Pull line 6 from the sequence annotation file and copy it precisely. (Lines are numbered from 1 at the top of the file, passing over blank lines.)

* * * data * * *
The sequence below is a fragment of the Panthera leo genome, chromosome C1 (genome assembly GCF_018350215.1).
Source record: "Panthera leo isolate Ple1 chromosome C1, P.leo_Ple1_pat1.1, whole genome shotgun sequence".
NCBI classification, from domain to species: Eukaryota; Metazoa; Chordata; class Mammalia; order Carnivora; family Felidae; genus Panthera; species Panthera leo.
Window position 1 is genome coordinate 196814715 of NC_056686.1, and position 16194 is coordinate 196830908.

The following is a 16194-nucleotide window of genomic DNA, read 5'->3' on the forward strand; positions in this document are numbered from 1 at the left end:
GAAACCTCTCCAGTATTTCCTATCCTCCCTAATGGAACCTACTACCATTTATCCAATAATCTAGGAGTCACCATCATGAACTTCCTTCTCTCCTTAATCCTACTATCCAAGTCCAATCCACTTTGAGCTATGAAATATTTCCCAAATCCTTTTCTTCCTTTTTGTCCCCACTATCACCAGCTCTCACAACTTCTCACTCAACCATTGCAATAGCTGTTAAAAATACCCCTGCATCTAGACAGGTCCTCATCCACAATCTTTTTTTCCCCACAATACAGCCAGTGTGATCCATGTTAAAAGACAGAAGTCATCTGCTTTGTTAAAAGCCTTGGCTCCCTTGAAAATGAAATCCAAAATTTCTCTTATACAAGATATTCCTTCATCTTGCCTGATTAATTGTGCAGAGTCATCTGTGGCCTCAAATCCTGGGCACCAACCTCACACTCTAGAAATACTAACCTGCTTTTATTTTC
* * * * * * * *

GAAACCTCTCCAGTATTTCCTATCCTCCCTAATGGAACCTACTACCATTTATCCAATAATCTAGGAGTCACCATCATGAACTTCCTTCTCTCCTTAATCCTACTATCCAAGTCCAATCCACTTTGAGCTATGAAATATTTCCCAAATCCTTTTCTTCCTTTTTGTCCCCACTATCACCAGCTCTCACAACTTCTCACTCAACCATTGCAATAGCTGTTAAAAATACCCCTGCATCTAGACAGGTCCTCATCCACAATCTTTTTTTCCCCACAATACAGCCAGTGTGATCCATGTTAAAAGACAGAAGTCATCTGCTTTGTTAAAAGCCTTGGCTCCCTTGAAAATGAAATCCAAAATTTCTCTTATACAAGATATTCCTTCATCTTGCCTGATTAATTGTGCAGAGTCATCTGTGGCCTCAAATCCTGGGCACCAACCTCACACTCTAGAAATACTAACCTGCTTTTATTTTC